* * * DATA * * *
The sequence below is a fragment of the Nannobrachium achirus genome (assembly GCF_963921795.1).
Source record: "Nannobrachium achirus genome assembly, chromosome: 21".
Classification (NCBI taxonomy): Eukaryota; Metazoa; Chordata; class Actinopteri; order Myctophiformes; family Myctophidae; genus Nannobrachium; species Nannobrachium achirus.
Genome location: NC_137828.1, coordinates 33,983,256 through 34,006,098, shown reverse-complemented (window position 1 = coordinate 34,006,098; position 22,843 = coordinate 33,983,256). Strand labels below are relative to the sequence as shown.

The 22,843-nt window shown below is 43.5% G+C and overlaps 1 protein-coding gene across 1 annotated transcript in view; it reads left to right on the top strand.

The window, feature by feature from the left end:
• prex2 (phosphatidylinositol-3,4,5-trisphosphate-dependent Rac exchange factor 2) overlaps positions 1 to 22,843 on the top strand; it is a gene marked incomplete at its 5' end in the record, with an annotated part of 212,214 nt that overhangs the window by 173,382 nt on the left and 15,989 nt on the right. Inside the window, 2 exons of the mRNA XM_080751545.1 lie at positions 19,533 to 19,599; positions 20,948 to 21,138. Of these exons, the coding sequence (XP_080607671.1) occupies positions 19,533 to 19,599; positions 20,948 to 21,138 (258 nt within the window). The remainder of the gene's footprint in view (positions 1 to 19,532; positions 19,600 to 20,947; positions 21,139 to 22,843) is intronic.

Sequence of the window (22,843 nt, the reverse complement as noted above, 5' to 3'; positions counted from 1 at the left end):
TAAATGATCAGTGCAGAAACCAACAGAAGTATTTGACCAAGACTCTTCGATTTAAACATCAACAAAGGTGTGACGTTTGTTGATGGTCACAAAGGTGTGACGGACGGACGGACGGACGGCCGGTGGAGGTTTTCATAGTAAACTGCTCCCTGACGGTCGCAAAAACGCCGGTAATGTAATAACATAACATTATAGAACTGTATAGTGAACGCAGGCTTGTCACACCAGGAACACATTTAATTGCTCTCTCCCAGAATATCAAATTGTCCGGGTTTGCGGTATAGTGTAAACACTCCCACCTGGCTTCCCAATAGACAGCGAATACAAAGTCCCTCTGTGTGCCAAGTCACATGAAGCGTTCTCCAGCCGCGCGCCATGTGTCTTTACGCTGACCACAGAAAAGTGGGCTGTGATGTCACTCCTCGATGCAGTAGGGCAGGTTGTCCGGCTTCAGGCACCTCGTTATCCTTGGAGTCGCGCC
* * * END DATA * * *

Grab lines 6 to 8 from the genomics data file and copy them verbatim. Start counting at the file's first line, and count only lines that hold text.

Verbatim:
The window, feature by feature from the left end:
• prex2 (phosphatidylinositol-3,4,5-trisphosphate-dependent Rac exchange factor 2) overlaps positions 1 to 22,843 on the top strand; it is a gene marked incomplete at its 5' end in the record, with an annotated part of 212,214 nt that overhangs the window by 173,382 nt on the left and 15,989 nt on the right. Inside the window, 2 exons of the mRNA XM_080751545.1 lie at positions 19,533 to 19,599; positions 20,948 to 21,138. Of these exons, the coding sequence (XP_080607671.1) occupies positions 19,533 to 19,599; positions 20,948 to 21,138 (258 nt within the window). The remainder of the gene's footprint in view (positions 1 to 19,532; positions 19,600 to 20,947; positions 21,139 to 22,843) is intronic.

Sequence of the window (22,843 nt, the reverse complement as noted above, 5' to 3'; positions counted from 1 at the left end):